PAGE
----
Committee chairman Bill Burdett said the compass was the way forward for the council. It laid down the parameters of what had to be achieved. The committee would be happy to recommend it to the full council.

THE waiata Haere ra e Paoa rang out as Turanganui a Kiwa representatives marked the presentation of their mauri compass to Gisborne District Council’s wastewater management committee.

The committee will recommend the compass to the full council. Presenter Ian Ruru said the waiata had been chosen because it represented all Maori people of the district.

Mr Ruru and fellow presenters Joanne Pere and Monalisa Smith launched the mauri compass as a tool to measure the mauri (vital essence) of the district’s water.

They told the committee the compass’s cultural framework was consistent with the Treaty of Waitangi and mana motuhake (self-determination), te kaitiakitanga (environment), and mana whakahaere (management).

It would promote, protect and enhance the mauri over the waterways within the Turanganui a Kiwa rohe and ensure the recognition of the mana of the iwi and hapu of the Turanganui a Kiwa rohe.

The mauri of water must be protected because without clean water there is no life. If we pollute the water, we pollute ourselves, they said. Therefore land-based treatment of wastewater was the only option because it protected their kapata kai (food cupboard) and hauora (health) and maintained their mana.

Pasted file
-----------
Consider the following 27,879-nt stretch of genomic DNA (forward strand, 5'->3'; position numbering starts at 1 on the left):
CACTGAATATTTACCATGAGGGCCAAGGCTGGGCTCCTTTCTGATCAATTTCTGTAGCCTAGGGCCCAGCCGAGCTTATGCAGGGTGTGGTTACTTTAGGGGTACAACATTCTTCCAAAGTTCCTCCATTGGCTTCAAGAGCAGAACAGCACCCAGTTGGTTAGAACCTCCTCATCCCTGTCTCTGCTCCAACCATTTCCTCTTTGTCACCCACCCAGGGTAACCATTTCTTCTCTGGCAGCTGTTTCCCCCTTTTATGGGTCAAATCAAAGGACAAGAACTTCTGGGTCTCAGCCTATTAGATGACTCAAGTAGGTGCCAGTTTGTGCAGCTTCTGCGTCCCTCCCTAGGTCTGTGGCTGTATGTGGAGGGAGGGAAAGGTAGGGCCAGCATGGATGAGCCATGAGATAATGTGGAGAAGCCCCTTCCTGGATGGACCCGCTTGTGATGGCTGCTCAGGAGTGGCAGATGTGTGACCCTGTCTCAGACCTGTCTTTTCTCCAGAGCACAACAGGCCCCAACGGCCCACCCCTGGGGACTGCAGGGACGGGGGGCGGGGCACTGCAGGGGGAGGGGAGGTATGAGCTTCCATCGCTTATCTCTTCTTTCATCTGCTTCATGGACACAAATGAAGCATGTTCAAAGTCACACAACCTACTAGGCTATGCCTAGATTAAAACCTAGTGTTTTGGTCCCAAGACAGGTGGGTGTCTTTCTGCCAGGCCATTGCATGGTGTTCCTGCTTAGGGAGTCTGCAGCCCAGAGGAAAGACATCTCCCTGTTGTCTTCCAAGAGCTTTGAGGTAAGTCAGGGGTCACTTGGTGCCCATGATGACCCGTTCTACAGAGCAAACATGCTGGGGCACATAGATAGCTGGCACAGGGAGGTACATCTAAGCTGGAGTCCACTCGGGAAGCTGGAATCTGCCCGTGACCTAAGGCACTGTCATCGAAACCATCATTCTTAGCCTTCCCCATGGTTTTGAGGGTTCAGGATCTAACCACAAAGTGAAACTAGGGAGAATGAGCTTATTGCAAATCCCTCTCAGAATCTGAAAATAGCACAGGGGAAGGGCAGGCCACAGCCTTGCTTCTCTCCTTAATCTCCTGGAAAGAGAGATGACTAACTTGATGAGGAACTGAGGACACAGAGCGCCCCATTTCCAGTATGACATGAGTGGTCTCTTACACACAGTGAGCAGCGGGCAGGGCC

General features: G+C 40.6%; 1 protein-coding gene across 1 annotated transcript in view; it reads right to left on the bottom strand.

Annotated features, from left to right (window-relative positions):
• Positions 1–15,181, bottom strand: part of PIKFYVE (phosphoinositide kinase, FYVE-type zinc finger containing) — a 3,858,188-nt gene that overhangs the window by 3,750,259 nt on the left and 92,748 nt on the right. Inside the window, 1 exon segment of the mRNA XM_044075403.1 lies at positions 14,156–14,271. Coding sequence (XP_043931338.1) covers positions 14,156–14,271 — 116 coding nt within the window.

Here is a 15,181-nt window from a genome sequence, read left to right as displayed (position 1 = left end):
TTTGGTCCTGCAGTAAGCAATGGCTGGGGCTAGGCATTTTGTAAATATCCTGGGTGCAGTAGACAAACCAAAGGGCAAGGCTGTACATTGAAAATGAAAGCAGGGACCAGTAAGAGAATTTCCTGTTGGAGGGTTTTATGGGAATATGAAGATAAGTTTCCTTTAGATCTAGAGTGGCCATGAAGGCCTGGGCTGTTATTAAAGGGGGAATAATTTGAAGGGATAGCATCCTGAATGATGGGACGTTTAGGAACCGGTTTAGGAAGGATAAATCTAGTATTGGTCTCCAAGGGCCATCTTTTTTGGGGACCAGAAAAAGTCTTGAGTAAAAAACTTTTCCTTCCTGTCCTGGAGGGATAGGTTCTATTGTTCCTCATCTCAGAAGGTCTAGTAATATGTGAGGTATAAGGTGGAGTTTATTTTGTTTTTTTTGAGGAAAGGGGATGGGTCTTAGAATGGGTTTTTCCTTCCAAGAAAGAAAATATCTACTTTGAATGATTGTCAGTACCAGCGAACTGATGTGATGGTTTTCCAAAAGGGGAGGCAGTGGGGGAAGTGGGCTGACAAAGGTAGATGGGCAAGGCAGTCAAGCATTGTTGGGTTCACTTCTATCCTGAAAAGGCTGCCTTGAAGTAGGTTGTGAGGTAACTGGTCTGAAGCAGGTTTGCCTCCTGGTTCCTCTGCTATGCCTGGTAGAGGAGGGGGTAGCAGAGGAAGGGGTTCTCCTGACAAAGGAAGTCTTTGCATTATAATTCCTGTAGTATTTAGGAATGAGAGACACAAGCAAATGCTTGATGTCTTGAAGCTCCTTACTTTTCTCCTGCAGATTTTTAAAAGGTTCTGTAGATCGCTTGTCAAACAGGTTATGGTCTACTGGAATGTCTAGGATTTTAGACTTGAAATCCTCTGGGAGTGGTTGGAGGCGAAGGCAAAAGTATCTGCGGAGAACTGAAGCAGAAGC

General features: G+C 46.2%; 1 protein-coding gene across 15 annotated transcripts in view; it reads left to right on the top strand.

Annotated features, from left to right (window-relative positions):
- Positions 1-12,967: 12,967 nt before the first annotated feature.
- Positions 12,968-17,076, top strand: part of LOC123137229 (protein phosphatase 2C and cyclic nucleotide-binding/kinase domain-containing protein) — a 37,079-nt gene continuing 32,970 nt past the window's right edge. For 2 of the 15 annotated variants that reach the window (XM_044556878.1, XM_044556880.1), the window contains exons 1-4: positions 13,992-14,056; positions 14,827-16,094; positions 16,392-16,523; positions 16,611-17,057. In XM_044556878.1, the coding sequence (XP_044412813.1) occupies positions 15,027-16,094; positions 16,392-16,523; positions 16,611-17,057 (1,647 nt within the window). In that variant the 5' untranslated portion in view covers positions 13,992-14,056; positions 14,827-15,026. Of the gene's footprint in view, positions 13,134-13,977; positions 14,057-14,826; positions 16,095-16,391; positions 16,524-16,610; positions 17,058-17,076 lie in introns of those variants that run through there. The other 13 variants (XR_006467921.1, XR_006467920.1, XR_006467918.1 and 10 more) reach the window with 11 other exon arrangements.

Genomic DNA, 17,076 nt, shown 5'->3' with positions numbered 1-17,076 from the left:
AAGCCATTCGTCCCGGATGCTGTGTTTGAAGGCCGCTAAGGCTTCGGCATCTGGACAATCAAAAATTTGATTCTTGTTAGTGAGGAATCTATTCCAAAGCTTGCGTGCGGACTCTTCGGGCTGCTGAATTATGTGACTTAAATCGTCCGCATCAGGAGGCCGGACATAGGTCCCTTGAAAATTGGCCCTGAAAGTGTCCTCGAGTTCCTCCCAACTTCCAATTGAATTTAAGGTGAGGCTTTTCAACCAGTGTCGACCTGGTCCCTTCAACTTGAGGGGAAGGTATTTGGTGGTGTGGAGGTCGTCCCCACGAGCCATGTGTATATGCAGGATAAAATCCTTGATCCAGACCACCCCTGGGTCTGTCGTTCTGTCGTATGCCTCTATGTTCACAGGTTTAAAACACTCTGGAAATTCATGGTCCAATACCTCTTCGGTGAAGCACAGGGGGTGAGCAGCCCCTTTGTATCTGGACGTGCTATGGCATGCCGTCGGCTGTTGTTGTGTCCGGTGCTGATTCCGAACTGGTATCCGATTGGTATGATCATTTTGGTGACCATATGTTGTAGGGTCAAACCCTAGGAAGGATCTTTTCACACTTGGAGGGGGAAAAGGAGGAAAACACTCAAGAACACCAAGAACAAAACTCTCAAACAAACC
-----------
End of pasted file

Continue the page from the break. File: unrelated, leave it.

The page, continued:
Maori wellbeing and vitality

Mauri encompassed the integrated wellbeing of water and the intrinsic wellbeing and vitality of Maori.

The health and wellbeing of the water was the health of the people and the land including fisheries, flora and fauna.

Ray Farmer paid a tribute to the late Bill Ruru for his contribution to the mauri compass and his vast knowledge, which he was always prepared to share.

Mr Ruru’s philosophy was simple to follow: “Look after nature and it will look after you.”

His son Ian had taken up his legacy. The concept of mauri was the missing link between Maori and western scientific views, Mr Farmer said . He would like to see it enshrined in all the acts of Parliament.

Kaumatua John Ruru said he was brought up on the Waipaoa River. His working life had taken him to a number of places and showed how valuable the natural environment and water was.

But he had seen the local environment deteriorate in his lifetime. He remembered getting water in 44-gallon drums from the river in the summer and taking washing down to it.

“We lived on eels and whitebait came right up to the Kanakanaia Bridge,” he said.

Flounder were seen in the river at Kaitaratahi.

“You would not see them or the eels now and you could not imagine going torching in the river now.”

The waterways of Tairawhiti had deteriorated and it was the council’s task to address that now, Mr Ruru said.

Committee chairman Bill Burdett said the compass was the way forward for the council. It laid down the parameters of what had to be achieved. The committee would be happy to recommend it to the full council.